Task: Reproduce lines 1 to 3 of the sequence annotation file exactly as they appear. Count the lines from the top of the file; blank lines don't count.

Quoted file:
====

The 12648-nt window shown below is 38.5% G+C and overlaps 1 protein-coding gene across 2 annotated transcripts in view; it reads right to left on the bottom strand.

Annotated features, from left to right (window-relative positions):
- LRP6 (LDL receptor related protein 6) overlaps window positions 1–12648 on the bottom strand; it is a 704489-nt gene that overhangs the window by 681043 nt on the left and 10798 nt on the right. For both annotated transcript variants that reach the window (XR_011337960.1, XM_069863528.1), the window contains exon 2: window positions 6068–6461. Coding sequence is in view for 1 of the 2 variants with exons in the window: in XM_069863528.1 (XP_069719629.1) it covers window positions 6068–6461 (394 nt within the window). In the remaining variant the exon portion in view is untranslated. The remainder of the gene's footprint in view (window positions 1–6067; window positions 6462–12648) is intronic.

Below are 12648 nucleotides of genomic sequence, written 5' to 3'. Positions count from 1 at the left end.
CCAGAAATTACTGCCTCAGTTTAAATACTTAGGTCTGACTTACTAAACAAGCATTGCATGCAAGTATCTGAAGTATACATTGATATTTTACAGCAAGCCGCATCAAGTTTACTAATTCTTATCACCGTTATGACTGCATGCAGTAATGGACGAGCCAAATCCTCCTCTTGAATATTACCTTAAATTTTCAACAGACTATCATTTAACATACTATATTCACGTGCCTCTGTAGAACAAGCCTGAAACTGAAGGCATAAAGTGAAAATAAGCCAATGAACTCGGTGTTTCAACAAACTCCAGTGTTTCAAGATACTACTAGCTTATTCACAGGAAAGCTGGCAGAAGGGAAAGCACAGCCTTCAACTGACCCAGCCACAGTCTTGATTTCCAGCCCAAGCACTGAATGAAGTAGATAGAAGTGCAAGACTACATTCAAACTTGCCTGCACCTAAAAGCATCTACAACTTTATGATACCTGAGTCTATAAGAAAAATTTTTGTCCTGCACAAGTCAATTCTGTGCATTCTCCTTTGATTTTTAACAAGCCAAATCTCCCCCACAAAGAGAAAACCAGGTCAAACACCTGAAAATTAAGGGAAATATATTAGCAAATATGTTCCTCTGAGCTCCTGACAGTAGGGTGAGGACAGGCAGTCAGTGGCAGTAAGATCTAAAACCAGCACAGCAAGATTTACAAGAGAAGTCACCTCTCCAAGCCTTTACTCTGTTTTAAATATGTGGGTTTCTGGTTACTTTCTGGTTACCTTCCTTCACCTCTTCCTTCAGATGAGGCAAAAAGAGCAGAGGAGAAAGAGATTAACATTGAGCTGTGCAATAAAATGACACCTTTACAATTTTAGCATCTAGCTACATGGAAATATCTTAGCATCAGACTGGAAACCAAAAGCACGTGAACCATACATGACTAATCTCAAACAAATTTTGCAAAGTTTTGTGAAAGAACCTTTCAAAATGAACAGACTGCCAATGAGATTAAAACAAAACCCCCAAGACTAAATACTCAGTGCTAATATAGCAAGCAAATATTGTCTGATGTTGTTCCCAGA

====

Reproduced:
The 12648-nt window shown below is 38.5% G+C and overlaps 1 protein-coding gene across 2 annotated transcripts in view; it reads right to left on the bottom strand.

Annotated features, from left to right (window-relative positions):
- LRP6 (LDL receptor related protein 6) overlaps window positions 1–12648 on the bottom strand; it is a 704489-nt gene that overhangs the window by 681043 nt on the left and 10798 nt on the right. For both annotated transcript variants that reach the window (XR_011337960.1, XM_069863528.1), the window contains exon 2: window positions 6068–6461. Coding sequence is in view for 1 of the 2 variants with exons in the window: in XM_069863528.1 (XP_069719629.1) it covers window positions 6068–6461 (394 nt within the window). In the remaining variant the exon portion in view is untranslated. The remainder of the gene's footprint in view (window positions 1–6067; window positions 6462–12648) is intronic.